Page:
Researchers from the Ryan Institute at NUI Galway have just deployed a sophisticated coastal radar system in Galway Bay.
The system transmits maps of the surface currents and also provides details of the height and direction of waves from the shoreline directly to the institute.
The technology has many potential uses for research and for the local community, and this is the first time it is being used in North Atlantic European waters.
The Modelling and Informatics Group in the Ryan Institute, led by Dr Mike Hartnett, develops models to forecast marine conditions, such as tidal currents, storm surges and wave heights. The group is researching, in collaboration with IBM Smarter Cities Technology Centre, Dublin, to improve model forecasts using the radar data and meteorological data.
“We are using data from the radars to improve model forecasts in ways previously not possible,” Hartnett said. “It is relatively difficult to develop an accurate marine forecast model for Galway Bay, as water movement within the bay is mainly due to wind, while the patterns of incoming tides are complicated due to the flow of water around the Aran Islands. Data from the radar is helping us to overcome some of those challenges.”
Community can benefit from radar system
The radar system will also benefit the local community. When the research is completed, all of the radar maps of surface currents, along with model forecasts will be made available freely online to the public through the Galway Bay Coastal Observing System (GalCOS). This information can then be used by sailors, fishermen and tourists. It will also be of use to local authorities and others who discharge effluent into the bay, by helping them to decide the best time to release effluent and minimise environmental consequences. The research will also benefit the search and rescue activities of the Irish Coast Guard.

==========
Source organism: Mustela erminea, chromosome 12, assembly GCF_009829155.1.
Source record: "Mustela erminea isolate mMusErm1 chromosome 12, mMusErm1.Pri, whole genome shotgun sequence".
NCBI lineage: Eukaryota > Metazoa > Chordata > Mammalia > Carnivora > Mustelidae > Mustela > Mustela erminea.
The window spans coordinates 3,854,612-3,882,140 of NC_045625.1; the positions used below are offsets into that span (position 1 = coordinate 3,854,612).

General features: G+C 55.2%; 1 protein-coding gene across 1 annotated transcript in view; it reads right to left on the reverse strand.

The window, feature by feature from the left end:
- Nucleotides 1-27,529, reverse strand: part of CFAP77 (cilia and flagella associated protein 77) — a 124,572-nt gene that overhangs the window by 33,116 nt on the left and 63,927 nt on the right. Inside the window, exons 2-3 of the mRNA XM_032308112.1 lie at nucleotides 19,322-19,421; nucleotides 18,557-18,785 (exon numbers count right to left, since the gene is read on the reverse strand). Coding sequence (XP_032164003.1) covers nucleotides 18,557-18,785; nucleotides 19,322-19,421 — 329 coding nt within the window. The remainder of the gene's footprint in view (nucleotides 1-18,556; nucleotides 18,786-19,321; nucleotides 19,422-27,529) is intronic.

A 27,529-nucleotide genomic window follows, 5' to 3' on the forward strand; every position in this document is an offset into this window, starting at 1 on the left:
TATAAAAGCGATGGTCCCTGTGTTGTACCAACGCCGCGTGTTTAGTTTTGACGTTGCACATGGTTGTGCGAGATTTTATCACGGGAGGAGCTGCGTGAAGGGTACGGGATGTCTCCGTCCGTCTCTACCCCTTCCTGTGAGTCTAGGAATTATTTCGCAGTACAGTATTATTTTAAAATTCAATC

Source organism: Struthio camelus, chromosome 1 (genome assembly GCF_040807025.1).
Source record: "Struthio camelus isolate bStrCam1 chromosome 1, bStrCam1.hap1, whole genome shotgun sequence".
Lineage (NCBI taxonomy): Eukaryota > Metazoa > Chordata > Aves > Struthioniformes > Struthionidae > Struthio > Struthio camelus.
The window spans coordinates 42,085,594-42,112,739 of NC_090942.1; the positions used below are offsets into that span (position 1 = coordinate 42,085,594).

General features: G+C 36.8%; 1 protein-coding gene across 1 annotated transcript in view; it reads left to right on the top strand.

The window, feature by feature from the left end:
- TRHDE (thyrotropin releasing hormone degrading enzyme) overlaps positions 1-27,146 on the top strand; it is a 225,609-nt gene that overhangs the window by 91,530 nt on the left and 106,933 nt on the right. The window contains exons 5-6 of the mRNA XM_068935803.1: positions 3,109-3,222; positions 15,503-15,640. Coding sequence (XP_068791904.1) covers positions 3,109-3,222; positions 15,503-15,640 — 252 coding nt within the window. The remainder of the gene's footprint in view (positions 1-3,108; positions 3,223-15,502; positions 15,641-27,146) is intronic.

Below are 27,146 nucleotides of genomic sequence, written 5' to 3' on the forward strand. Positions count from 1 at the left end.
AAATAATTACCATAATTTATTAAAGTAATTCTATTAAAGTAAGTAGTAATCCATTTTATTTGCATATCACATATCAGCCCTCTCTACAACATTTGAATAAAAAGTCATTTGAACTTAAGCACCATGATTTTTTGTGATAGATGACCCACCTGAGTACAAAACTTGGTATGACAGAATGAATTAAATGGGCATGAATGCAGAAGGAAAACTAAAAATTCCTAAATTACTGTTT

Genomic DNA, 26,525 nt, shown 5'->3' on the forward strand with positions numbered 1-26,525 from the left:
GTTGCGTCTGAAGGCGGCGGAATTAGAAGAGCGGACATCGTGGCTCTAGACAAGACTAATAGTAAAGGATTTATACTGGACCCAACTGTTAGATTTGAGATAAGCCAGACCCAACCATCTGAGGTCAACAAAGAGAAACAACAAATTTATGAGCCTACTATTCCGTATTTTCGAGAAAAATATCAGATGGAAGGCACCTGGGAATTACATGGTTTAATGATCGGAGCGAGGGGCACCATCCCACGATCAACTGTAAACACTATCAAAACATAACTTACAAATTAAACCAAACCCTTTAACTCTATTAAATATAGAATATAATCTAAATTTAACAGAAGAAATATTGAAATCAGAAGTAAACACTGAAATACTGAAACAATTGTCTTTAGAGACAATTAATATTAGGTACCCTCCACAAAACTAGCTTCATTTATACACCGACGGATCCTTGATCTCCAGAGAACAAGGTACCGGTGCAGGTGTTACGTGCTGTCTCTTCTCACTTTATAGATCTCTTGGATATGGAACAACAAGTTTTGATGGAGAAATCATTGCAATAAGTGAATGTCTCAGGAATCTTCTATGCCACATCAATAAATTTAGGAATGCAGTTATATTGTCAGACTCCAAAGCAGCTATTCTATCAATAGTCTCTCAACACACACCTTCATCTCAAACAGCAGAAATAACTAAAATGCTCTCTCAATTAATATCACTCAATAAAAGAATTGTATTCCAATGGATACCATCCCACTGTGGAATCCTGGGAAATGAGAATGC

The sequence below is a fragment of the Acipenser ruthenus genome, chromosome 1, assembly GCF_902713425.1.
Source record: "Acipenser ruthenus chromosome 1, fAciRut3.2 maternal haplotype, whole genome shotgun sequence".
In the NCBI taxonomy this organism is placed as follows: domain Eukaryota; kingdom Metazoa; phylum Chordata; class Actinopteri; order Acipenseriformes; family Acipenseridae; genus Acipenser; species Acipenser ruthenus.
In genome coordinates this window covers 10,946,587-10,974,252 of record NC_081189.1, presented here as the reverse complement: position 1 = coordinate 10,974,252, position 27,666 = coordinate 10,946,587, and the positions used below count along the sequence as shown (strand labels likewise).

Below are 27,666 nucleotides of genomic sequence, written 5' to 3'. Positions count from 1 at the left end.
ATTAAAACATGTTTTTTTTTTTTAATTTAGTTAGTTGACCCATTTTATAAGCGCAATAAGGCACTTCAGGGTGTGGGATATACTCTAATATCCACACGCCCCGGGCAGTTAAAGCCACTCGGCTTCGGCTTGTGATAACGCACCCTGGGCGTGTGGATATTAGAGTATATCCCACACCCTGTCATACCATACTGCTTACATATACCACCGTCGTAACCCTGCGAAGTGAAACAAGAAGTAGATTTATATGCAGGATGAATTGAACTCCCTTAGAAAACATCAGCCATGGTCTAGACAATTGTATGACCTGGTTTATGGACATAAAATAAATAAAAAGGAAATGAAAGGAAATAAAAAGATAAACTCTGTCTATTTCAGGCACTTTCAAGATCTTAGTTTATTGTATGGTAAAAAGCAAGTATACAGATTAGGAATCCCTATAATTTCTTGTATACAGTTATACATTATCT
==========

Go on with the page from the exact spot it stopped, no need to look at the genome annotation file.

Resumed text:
There are also plans to produce high-resolution maps of Galway Bay on CD, which will be of particular benefit to sailors as reference material and will provide improved knowledge of tidal and wind-induced currents.
“The system consists of two antennae, one located on Mutton Island in inner Galway Bay, and the other located at Spiddal,” Hartnett said. “Every half hour, the radars remotely sense the surface of the bay using acoustic techniques. Wireless radio communications are used to enable the system to transmit maps of the surface currents in the bay back to NUI Galway. This is high-resolution data, providing information on surface currents every 300m. Also, the radars provide wave height and direction data at selected locations within the bay.”
Dr Lisa Amini, director, Smarter Cities Technology Centre, said the sophisticated new sensing infrastructure will produce vast amounts of data requiring continuous analysis and assimilation with other data to improve the centre’s ability to understand and forecast conditions in the bay.
“This type of predictive modelling is critical to our Smarter Cities agenda, and the findings can be widely applied to protect coastal cities and their environments,” said Amini. “IBM Research and Development – Ireland is happy to apply our expertise in real-time streaming processing, statistical modelling, and robust optimisation and control, in collaboration with NUI Galway, to this challenge.”
The Higher Education Authority under Cycle IV of its Programme for Research in Third Level Institutes has funded the radar system.